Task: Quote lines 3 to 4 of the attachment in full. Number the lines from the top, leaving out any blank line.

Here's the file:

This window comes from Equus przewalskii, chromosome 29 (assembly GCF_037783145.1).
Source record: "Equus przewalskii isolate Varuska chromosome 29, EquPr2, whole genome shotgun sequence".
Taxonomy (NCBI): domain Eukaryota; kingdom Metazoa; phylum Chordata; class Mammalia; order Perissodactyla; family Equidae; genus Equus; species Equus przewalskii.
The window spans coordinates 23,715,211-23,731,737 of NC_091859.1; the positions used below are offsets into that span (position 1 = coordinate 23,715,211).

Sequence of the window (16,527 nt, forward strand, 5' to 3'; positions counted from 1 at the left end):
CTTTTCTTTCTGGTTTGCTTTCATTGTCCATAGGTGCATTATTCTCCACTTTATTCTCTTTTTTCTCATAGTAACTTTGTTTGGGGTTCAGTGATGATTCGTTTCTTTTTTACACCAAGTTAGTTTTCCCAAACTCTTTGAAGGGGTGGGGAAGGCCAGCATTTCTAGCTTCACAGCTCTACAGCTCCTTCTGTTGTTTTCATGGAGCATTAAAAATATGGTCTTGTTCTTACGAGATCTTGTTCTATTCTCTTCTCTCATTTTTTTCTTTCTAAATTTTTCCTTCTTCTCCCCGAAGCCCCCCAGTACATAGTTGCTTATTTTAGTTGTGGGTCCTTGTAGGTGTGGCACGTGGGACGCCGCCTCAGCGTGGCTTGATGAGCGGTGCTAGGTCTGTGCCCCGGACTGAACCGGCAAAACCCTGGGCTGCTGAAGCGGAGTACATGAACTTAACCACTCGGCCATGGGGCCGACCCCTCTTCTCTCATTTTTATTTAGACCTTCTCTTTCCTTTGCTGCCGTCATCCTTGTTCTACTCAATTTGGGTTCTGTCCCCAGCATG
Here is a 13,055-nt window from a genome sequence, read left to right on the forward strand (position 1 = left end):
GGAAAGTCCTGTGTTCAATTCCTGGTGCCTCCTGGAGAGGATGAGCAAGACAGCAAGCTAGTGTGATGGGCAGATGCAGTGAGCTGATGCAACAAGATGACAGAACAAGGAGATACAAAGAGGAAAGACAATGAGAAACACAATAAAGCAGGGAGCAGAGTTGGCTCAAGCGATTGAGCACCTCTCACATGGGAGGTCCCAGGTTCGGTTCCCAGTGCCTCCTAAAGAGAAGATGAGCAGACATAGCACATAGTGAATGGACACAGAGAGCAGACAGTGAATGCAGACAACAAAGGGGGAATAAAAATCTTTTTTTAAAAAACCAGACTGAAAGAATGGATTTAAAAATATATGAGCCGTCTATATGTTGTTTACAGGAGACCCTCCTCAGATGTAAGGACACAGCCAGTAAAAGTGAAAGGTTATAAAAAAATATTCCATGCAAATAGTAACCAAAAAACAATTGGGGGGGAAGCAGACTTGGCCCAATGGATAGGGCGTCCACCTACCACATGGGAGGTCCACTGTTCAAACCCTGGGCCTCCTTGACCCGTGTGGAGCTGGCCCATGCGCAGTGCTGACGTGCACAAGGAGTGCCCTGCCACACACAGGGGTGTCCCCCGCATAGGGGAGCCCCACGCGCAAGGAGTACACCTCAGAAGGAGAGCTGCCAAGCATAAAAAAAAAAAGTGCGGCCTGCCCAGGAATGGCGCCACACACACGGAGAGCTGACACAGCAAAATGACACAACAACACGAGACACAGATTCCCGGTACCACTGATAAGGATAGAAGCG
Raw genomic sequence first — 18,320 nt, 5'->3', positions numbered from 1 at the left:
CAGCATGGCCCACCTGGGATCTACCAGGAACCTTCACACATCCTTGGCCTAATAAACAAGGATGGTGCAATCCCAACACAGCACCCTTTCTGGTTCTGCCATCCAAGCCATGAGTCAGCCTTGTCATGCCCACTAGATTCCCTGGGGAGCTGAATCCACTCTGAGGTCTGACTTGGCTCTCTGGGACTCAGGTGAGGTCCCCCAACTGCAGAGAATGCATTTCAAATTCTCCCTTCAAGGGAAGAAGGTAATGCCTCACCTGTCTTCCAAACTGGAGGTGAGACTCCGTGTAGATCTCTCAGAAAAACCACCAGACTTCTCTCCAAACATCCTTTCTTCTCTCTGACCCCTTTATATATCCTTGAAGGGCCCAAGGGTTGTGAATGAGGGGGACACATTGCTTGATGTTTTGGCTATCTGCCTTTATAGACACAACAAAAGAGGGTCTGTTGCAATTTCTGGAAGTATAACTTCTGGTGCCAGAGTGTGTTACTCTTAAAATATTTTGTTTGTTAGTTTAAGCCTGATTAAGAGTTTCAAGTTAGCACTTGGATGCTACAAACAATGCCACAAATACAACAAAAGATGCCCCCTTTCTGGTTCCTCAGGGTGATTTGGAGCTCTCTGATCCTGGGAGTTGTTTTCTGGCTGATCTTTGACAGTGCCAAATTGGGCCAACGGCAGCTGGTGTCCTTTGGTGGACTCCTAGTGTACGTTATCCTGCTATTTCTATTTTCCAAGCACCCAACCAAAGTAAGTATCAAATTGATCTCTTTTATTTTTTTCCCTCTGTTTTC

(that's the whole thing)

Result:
Taxonomy (NCBI): domain Eukaryota; kingdom Metazoa; phylum Chordata; class Mammalia; order Perissodactyla; family Equidae; genus Equus; species Equus przewalskii.
The window spans coordinates 23,715,211-23,731,737 of NC_091859.1; the positions used below are offsets into that span (position 1 = coordinate 23,715,211).